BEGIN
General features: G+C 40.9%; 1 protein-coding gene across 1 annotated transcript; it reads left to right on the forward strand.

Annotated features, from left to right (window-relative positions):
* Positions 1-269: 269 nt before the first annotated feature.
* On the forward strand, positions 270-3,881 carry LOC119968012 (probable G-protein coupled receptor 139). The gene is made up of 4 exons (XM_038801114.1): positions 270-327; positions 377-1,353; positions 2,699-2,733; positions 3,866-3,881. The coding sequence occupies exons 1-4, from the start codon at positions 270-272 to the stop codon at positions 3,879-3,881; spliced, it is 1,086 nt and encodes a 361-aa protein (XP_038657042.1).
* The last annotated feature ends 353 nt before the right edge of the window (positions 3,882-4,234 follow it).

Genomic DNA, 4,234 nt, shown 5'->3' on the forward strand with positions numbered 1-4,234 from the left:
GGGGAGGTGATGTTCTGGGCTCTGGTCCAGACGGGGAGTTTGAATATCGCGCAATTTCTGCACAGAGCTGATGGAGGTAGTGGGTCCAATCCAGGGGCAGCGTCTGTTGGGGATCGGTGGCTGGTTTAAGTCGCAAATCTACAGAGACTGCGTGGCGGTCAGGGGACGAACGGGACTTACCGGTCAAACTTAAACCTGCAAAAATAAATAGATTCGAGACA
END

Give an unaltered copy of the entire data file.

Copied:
General features: G+C 40.9%; 1 protein-coding gene across 1 annotated transcript; it reads left to right on the forward strand.

Annotated features, from left to right (window-relative positions):
* Positions 1-269: 269 nt before the first annotated feature.
* On the forward strand, positions 270-3,881 carry LOC119968012 (probable G-protein coupled receptor 139). The gene is made up of 4 exons (XM_038801114.1): positions 270-327; positions 377-1,353; positions 2,699-2,733; positions 3,866-3,881. The coding sequence occupies exons 1-4, from the start codon at positions 270-272 to the stop codon at positions 3,879-3,881; spliced, it is 1,086 nt and encodes a 361-aa protein (XP_038657042.1).
* The last annotated feature ends 353 nt before the right edge of the window (positions 3,882-4,234 follow it).

Genomic DNA, 4,234 nt, shown 5'->3' on the forward strand with positions numbered 1-4,234 from the left:
GGGGAGGTGATGTTCTGGGCTCTGGTCCAGACGGGGAGTTTGAATATCGCGCAATTTCTGCACAGAGCTGATGGAGGTAGTGGGTCCAATCCAGGGGCAGCGTCTGTTGGGGATCGGTGGCTGGTTTAAGTCGCAAATCTACAGAGACTGCGTGGCGGTCAGGGGACGAACGGGACTTACCGGTCAAACTTAAACCTGCAAAAATAAATAGATTCGAGACA